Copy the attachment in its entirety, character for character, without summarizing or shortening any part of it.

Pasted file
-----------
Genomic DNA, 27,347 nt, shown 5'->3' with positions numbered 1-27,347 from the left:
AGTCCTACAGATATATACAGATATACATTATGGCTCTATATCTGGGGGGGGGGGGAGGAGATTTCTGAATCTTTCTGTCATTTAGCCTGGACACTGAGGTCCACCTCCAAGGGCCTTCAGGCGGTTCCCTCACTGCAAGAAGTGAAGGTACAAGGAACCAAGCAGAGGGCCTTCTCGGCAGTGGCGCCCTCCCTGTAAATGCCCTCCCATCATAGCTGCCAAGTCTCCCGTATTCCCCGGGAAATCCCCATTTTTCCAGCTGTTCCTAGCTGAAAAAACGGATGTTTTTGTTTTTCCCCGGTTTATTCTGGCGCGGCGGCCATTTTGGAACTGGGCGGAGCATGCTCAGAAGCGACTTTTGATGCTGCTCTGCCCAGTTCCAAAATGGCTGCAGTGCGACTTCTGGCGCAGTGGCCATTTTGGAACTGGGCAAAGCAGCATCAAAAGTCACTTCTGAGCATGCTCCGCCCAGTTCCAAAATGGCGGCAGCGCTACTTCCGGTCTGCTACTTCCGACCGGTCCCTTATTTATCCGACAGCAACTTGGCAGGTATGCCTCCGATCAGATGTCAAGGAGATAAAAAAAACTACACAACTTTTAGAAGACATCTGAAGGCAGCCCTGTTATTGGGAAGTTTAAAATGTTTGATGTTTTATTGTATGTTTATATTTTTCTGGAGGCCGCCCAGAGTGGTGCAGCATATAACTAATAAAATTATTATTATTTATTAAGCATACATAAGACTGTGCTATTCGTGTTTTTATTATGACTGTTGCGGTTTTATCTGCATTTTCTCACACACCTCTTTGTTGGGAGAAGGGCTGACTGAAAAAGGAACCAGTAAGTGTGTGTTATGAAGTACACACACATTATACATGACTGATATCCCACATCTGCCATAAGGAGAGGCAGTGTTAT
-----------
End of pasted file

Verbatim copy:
Genomic DNA, 27,347 nt, shown 5'->3' with positions numbered 1-27,347 from the left:
AGTCCTACAGATATATACAGATATACATTATGGCTCTATATCTGGGGGGGGGGGGAGGAGATTTCTGAATCTTTCTGTCATTTAGCCTGGACACTGAGGTCCACCTCCAAGGGCCTTCAGGCGGTTCCCTCACTGCAAGAAGTGAAGGTACAAGGAACCAAGCAGAGGGCCTTCTCGGCAGTGGCGCCCTCCCTGTAAATGCCCTCCCATCATAGCTGCCAAGTCTCCCGTATTCCCCGGGAAATCCCCATTTTTCCAGCTGTTCCTAGCTGAAAAAACGGATGTTTTTGTTTTTCCCCGGTTTATTCTGGCGCGGCGGCCATTTTGGAACTGGGCGGAGCATGCTCAGAAGCGACTTTTGATGCTGCTCTGCCCAGTTCCAAAATGGCTGCAGTGCGACTTCTGGCGCAGTGGCCATTTTGGAACTGGGCAAAGCAGCATCAAAAGTCACTTCTGAGCATGCTCCGCCCAGTTCCAAAATGGCGGCAGCGCTACTTCCGGTCTGCTACTTCCGACCGGTCCCTTATTTATCCGACAGCAACTTGGCAGGTATGCCTCCGATCAGATGTCAAGGAGATAAAAAAAACTACACAACTTTTAGAAGACATCTGAAGGCAGCCCTGTTATTGGGAAGTTTAAAATGTTTGATGTTTTATTGTATGTTTATATTTTTCTGGAGGCCGCCCAGAGTGGTGCAGCATATAACTAATAAAATTATTATTATTTATTAAGCATACATAAGACTGTGCTATTCGTGTTTTTATTATGACTGTTGCGGTTTTATCTGCATTTTCTCACACACCTCTTTGTTGGGAGAAGGGCTGACTGAAAAAGGAACCAGTAAGTGTGTGTTATGAAGTACACACACATTATACATGACTGATATCCCACATCTGCCATAAGGAGAGGCAGTGTTAT